Most of the time I’ve found men to be incredibly happy and impressed that they’ve found a woman who knows the game and loves it as much as they do. But there are always a few who feel like we’re intruding into their space just by being at a game or at a pub watching it with them. Most men I find are also tolerant when we express sentimental attachment or physical attraction to players. That’s been my experience, anyway.

The one thing I’ve always had some trouble dealing with in football being around drunk men. Wherever I’ve gone, very very few women are drunk and a lot of men aren’t but a lot of men always are. Especially in England and the UK generally – it’s a massive drinking culture there. And I’m not much of a drinker (this always was a topic of jokes in my time in England). It’s not a moral issue with me, nothing like that. I just don’t drink a lot. I don’t mind a little now and then but it’s just not a big part of my consumption habits. Over time I’ve gotten used to it and a lot of guys are perfectly funny and pleasant when they’re drunk. But it’s something I’ve never been crazy about. Never stopped me from attending games, though :-)

Jules – I spent Easter morning 2012 at a pub in Brooklyn, NY watching Arsenal play Manchester City. Initially I was the sole female there, and my husband playfully teased me about being the only girl in the pub. I ordered a cream ale and ignored him. It was nearly match time, and all I could think about was how it was a must win match for the Gunners. Many a weekend morning has been spent watching matches with the boys. It’s amazing how the moment you prove yourself as knowledgeable the anti-girls attitude pretty much disappears. It’s not much different than the experience a new guy in a circle of soccer fans would find. You have to size people up and determine how much they know, which really isn’t different from any other interest on the planet. I don’t have any problem with that as I can hold my own, but I distinctly have been questioned about my knowledge of football spanning from the offsides rule to how I believe Messi would fare in a cold wet night at Stoke. I’d really like to see that match.

A big thank you to Kajal, Sandra and Jules for their contributions and insights. Stay tuned for tomorrow’s finale where Mimsie will share her experiences and thoughts

Jules’ blog can be found in it’s entirety here

Being an avid social media user, I have had the displeasure of seeing many different types of infighting between Arsenal fans. Foreign vs local, the Arsene Knows Brigade vs Wenger Out Brigade, pro-snood vs anti-snood, and the list goes on. What struck me recently and inspired the idea of reaching out to fellow female Gooners was that I’ve had very little interaction and experience in the debate of male vs female supporters.

Most of my experience in relating to fellow fans has been online. When I first started supporting Arsenal in 2008, I found a community of fans on a site called LiveJournal. I spend the majority of my time on ONTD_FOOTBALL and later branched out into ArsenalBBS. I didn’t conciously notice at the time, but all the fellow fans I interacted with and spoke to were female. While there was infighting that us Gooners have become accustomed to (you haven’t seen an online war until you’ve seen the fallout after a Sergio Ramos hair cut; I’m firmly in Team Long Mane) no-one ever questioned my knowledge or support of Arsenal based on my gender.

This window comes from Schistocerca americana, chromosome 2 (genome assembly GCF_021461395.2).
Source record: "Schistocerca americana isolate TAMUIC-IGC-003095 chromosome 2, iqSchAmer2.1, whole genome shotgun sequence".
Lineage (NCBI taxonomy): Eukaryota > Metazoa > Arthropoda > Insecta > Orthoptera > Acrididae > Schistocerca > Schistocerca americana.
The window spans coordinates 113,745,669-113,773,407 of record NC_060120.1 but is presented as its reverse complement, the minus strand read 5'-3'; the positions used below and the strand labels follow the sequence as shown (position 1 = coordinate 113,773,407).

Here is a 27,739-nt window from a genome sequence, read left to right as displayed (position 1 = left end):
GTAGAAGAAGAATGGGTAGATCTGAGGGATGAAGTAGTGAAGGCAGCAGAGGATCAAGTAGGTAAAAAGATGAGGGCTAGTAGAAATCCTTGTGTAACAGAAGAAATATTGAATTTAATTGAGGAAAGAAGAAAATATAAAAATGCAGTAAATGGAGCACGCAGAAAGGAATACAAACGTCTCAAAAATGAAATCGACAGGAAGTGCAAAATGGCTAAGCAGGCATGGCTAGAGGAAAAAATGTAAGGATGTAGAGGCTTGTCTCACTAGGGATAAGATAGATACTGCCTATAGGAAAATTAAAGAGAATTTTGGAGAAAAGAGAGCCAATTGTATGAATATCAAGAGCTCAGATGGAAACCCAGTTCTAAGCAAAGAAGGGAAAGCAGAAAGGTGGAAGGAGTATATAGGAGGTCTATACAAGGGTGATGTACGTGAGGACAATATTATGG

When I left the cozy confines of LJ to venture further afield to the new frontier of Twitter, I began to interact more with male Arsenal fans and for the most part it has been a good experience. In fact I never even considered the fact that I was female fan amongst male fans until recently. The majority of topics I discussed with my fellow female Gooners also extended into similar conversations with male Gooners. We talked about tactics, new signings, Pat Rice’s shorts, Arsene’s water bottle hatred and his often inexplicable substitutions. I’ve met male Gooners who are bigger fans of individual players than I am, who created parody accounts with us, who debated the merits of our One True Pairings (OTPs) and shared our collective sobs and heartbreak when that man Fabregas left. Over time I learned the art of the subtle unfollow for Gooners whose tweets I didn’t enjoy and I remained content with my eccentric and eclectic group of Gooners.

Then Robin van Persie happened, and in the midst of my shock, tears and crushing loss of faith in loyalty in football, I began to notice a different kind of reaction. Other Gooners began to tell me how to feel about Robin. I was told my opinions weren’t valid, that I needed to get over it and to “stop being so emotional already!” I noticed this happening to other female Gooners and the majority of the people doing the admonishing were male. I had my first experience in being told my thoughts weren’t valid because I was female. It isn’t an experience I’d want to endure again, but like most unpleasant experiences it pushed me to learn and to grow. I decided to reach out to my fellow female Gooners and listen to their experiences, hear how they became Gooners and discuss their experiences. It has been moving, informative and eye opening. There has been a lack of Victoria Concordia Crescit in our club lately – especially in the boardroom – so maybe it’s time for us supporters to show them the way.

Remember to check in tomorrow where I discuss the road to Goonerhood with @mimsicality@GreenieJules  and @SandraHelena39 and others.